I have everything working for our iOS app - except completely unclear as to how a user native iOS login works. In speaking with support, they are telling me to use redirect (which seems ridiculous for a native app) and also the Resource Owner Password Grant for the login to the server (which seem inherently insecure). The only native login example on auth0 is a github repository with no documentation, and doesn’t go over the server interaction. I am able to retrieve a jwt token from a script I wrote, and perform login, logout, permission changes, and access the api. I am not clear from the native device how the login request works - wouldn’t the client need the secret to accomplish this login? It’s either the client goes to auth0 directly for the token, or through the server and ROPG. Is this correct? It would seem to me that the client should login to auth0 directly (hence support’s preference for redirect) but wouldn’t i build into the app some specific post request uri as opposed to a client secret that could be decompiled? What am I missing here?
Did you try the quickstart? Create the application in Auth0 as a native app, choose the iOS quickstart and you get some code and instructions.
You can do either embedded AKA ROPG or redirect. We always recommend redirect flows, but many people take on the security risks of embedded due to user experience. Both are supported by the quick start.
John, thanks for responding. I have a version working with iOS - the quickstart only addresses the iOS portion of it. I’m trying to figure out the concrete transactions that take place. This is what I have:
- iOS - existing user logs in with email and password.
- Email and password is sent to my server, I getToken from auth0
- I decode the jwt to get the auth0 sub
- I then look up the user id in my database, using the auth0 sub as a unique key
- I return to the user from the login request a hash with the auth0 jwt, and the id of my user in my database.
I don’t see this kind of flow indicated anywhere. At some point, every api has to crud, and the implication I’m seeing is that the object ownership should be determined by the auth0 account id, as opposed to a separate user in the my database, identified by the auth0 id.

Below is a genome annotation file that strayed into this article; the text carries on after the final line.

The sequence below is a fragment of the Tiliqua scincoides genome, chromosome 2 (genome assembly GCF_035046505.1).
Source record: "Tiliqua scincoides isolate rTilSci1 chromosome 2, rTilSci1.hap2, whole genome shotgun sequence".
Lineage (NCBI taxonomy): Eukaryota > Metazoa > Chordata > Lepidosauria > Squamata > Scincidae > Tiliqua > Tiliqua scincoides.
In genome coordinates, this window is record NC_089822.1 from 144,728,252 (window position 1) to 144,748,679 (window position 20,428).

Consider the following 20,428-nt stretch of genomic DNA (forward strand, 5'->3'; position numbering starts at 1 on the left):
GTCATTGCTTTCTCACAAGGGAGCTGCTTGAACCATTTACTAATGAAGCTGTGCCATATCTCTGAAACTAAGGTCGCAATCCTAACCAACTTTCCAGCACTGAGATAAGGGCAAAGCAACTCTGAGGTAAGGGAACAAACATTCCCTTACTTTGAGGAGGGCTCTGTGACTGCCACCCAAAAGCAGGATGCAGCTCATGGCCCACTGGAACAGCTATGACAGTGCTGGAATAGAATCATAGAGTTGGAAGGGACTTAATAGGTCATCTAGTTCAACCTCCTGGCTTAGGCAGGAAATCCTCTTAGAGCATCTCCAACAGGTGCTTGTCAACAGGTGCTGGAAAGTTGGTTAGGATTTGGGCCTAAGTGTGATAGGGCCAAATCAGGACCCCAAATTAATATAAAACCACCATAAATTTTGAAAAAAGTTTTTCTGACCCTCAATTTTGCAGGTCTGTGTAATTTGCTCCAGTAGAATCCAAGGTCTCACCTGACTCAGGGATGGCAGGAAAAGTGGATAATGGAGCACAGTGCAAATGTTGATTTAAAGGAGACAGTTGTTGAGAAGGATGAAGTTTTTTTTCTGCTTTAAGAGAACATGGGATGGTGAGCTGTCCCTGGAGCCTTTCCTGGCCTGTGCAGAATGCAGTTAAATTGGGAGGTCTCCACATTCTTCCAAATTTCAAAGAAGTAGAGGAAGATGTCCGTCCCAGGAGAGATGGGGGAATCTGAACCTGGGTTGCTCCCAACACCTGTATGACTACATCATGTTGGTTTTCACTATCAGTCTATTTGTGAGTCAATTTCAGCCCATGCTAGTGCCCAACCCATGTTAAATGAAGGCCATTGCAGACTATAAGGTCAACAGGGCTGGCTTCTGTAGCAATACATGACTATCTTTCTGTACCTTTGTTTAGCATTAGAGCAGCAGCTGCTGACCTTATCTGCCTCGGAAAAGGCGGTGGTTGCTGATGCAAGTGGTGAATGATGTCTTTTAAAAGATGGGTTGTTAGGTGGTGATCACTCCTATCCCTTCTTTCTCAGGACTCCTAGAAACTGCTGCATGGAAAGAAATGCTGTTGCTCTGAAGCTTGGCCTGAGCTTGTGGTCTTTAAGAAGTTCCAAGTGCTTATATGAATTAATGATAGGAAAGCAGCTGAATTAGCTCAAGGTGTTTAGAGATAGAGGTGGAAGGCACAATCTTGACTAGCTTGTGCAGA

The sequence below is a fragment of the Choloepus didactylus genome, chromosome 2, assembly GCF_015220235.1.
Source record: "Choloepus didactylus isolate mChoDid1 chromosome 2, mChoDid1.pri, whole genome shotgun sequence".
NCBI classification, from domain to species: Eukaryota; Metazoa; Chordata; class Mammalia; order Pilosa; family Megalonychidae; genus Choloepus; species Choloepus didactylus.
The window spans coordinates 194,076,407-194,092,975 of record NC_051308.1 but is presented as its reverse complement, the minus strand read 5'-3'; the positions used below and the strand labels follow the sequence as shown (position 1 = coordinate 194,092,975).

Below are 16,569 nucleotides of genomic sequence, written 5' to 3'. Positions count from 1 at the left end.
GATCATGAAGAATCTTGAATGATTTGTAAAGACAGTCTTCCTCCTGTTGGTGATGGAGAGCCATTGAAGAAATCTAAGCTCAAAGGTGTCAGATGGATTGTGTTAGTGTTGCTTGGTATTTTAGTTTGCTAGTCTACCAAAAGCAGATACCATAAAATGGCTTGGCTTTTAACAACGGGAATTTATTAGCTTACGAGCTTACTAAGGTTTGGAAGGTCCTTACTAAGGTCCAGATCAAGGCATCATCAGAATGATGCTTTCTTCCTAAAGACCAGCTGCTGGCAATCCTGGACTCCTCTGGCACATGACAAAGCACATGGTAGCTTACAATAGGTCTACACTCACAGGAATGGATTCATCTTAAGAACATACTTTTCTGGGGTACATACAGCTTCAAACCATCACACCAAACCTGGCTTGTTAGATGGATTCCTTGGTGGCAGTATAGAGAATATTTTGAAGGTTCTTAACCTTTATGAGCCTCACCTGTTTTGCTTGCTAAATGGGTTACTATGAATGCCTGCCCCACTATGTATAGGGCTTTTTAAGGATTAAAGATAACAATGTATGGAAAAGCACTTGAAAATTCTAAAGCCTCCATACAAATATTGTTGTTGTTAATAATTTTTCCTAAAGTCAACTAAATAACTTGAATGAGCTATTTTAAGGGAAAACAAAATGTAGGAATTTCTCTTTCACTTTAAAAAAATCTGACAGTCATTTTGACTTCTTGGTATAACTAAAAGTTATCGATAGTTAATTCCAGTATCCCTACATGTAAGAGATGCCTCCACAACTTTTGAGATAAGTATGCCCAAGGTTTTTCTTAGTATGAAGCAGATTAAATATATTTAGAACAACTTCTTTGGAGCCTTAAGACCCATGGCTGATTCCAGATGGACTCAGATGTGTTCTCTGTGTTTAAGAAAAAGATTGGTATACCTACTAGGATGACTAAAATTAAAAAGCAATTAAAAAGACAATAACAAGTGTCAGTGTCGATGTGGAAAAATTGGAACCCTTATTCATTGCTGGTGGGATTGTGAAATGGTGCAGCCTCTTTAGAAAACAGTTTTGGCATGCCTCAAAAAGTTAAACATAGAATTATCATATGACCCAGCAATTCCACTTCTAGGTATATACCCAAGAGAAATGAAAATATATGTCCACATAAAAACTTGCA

or is there a simpler way to do this?
I’m not following very well. It sounds like your iOS app is collecting the username and password and sending them to your backend/API. Then your backend/API is using the credentials to get a token. Is this correct?
That method is not recommended. Instead, use the quickstart to do embedded (the iOS app collects the username and password and sends them directly to Auth0) or a redirect flow (the iOS app opens up the system web browser or a SafariViewController) and Auth0’s universal login page takes over.
Thank you for your response. I don’t want to do a redirect, I think it’s jarring to switch back and forth between apps.
The key question (flow wise) is how do i identify a user object in my database? What id or unique identifier do I use?
Your login suggestion would be fine - having iOS on a login fetch the token and then forward future requests with that token in the header. That token would contain the sub value that would be used to find the user in my system.
However, on account creation, the user would still go through my server with username and password, although the user and password wouldn’t be saved in my database. I’m assuming this would be used to indicate that the account has started, and a formal user id can be created in my database.
Or is this thought not correct?
John - In addition to my previous response, it might help to understand that we have a parallel LDAP login method. I can’t assume that all users are through auth0.
You should never pass the username and password to your backend. With embedded, it should be sent directly to Auth0. The SDK handles this for you.
Auth0 supports LDAP, so you should use Auth0 for that as well.
Ok - with my customers I’m not able to hand over their LDAP directories to a third party. What do you recommend here?
With AD connector:
You connect to the users’ LDAP, you do not host it yourself.
Hi John - it says in that article the customer needs to have a federated solution, no customers of mine really do this. That’s really useful though - I bet if i added it as an option, customers might migrate to it.
Is there any publications from auth0 about options for handling users within the app database? Is auth0 expecting every user object to have an auth0 sub, or is it when objects are created, their ownership is defined by the auth0 sub? Or something else more clever?
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